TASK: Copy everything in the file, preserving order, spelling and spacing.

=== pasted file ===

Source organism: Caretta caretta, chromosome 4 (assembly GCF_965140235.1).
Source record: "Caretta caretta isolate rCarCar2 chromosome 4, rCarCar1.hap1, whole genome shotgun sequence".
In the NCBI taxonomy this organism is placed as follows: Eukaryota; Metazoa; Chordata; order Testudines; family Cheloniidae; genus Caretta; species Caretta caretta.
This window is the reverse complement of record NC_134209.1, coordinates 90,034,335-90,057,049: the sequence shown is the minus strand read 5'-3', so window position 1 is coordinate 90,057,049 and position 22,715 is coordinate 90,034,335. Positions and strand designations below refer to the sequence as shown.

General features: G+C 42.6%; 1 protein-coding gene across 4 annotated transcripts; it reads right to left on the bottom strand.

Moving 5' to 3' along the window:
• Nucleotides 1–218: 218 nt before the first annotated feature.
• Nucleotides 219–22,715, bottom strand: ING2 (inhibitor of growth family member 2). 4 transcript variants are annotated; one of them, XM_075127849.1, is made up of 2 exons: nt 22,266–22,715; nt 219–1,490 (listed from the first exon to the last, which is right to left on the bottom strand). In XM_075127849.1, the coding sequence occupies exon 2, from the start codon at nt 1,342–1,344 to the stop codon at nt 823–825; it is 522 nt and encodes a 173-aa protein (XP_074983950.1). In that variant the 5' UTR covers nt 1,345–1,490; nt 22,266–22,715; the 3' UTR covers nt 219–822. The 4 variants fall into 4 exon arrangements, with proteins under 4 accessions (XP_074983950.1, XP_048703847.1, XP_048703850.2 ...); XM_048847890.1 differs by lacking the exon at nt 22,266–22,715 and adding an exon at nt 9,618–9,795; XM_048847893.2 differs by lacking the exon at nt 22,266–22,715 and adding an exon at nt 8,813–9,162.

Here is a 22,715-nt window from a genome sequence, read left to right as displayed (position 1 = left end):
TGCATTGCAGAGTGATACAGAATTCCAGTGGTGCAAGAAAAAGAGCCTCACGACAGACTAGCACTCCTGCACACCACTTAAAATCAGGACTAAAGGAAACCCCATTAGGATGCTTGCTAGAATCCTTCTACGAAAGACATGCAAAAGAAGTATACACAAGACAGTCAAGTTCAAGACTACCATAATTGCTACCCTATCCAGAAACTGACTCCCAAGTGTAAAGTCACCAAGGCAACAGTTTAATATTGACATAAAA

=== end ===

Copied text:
Source organism: Caretta caretta, chromosome 4 (assembly GCF_965140235.1).
Source record: "Caretta caretta isolate rCarCar2 chromosome 4, rCarCar1.hap1, whole genome shotgun sequence".
In the NCBI taxonomy this organism is placed as follows: Eukaryota; Metazoa; Chordata; order Testudines; family Cheloniidae; genus Caretta; species Caretta caretta.
This window is the reverse complement of record NC_134209.1, coordinates 90,034,335-90,057,049: the sequence shown is the minus strand read 5'-3', so window position 1 is coordinate 90,057,049 and position 22,715 is coordinate 90,034,335. Positions and strand designations below refer to the sequence as shown.

General features: G+C 42.6%; 1 protein-coding gene across 4 annotated transcripts; it reads right to left on the bottom strand.

Moving 5' to 3' along the window:
• Nucleotides 1–218: 218 nt before the first annotated feature.
• Nucleotides 219–22,715, bottom strand: ING2 (inhibitor of growth family member 2). 4 transcript variants are annotated; one of them, XM_075127849.1, is made up of 2 exons: nt 22,266–22,715; nt 219–1,490 (listed from the first exon to the last, which is right to left on the bottom strand). In XM_075127849.1, the coding sequence occupies exon 2, from the start codon at nt 1,342–1,344 to the stop codon at nt 823–825; it is 522 nt and encodes a 173-aa protein (XP_074983950.1). In that variant the 5' UTR covers nt 1,345–1,490; nt 22,266–22,715; the 3' UTR covers nt 219–822. The 4 variants fall into 4 exon arrangements, with proteins under 4 accessions (XP_074983950.1, XP_048703847.1, XP_048703850.2 ...); XM_048847890.1 differs by lacking the exon at nt 22,266–22,715 and adding an exon at nt 9,618–9,795; XM_048847893.2 differs by lacking the exon at nt 22,266–22,715 and adding an exon at nt 8,813–9,162.

Here is a 22,715-nt window from a genome sequence, read left to right as displayed (position 1 = left end):
TGCATTGCAGAGTGATACAGAATTCCAGTGGTGCAAGAAAAAGAGCCTCACGACAGACTAGCACTCCTGCACACCACTTAAAATCAGGACTAAAGGAAACCCCATTAGGATGCTTGCTAGAATCCTTCTACGAAAGACATGCAAAAGAAGTATACACAAGACAGTCAAGTTCAAGACTACCATAATTGCTACCCTATCCAGAAACTGACTCCCAAGTGTAAAGTCACCAAGGCAACAGTTTAATATTGACATAAAA